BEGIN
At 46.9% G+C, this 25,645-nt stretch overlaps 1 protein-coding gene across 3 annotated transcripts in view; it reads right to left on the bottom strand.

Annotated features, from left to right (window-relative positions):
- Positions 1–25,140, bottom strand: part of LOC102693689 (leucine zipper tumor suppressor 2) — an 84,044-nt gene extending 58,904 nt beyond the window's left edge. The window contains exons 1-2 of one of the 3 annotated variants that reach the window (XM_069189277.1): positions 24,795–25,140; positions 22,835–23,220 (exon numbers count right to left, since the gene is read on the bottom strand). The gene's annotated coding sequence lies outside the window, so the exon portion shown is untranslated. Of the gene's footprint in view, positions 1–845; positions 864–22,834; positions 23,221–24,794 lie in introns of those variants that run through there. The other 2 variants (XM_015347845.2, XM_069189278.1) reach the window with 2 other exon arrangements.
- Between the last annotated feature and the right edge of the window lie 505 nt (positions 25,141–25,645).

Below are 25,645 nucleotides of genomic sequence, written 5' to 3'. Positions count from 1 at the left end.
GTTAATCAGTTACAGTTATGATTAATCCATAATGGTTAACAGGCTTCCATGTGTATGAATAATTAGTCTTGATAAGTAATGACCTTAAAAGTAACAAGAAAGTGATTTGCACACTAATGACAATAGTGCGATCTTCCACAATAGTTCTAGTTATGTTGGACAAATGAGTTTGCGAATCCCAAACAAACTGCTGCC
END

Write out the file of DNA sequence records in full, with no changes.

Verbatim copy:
At 46.9% G+C, this 25,645-nt stretch overlaps 1 protein-coding gene across 3 annotated transcripts in view; it reads right to left on the bottom strand.

Annotated features, from left to right (window-relative positions):
- Positions 1–25,140, bottom strand: part of LOC102693689 (leucine zipper tumor suppressor 2) — an 84,044-nt gene extending 58,904 nt beyond the window's left edge. The window contains exons 1-2 of one of the 3 annotated variants that reach the window (XM_069189277.1): positions 24,795–25,140; positions 22,835–23,220 (exon numbers count right to left, since the gene is read on the bottom strand). The gene's annotated coding sequence lies outside the window, so the exon portion shown is untranslated. Of the gene's footprint in view, positions 1–845; positions 864–22,834; positions 23,221–24,794 lie in introns of those variants that run through there. The other 2 variants (XM_015347845.2, XM_069189278.1) reach the window with 2 other exon arrangements.
- Between the last annotated feature and the right edge of the window lie 505 nt (positions 25,141–25,645).

Below are 25,645 nucleotides of genomic sequence, written 5' to 3'. Positions count from 1 at the left end.
GTTAATCAGTTACAGTTATGATTAATCCATAATGGTTAACAGGCTTCCATGTGTATGAATAATTAGTCTTGATAAGTAATGACCTTAAAAGTAACAAGAAAGTGATTTGCACACTAATGACAATAGTGCGATCTTCCACAATAGTTCTAGTTATGTTGGACAAATGAGTTTGCGAATCCCAAACAAACTGCTGCC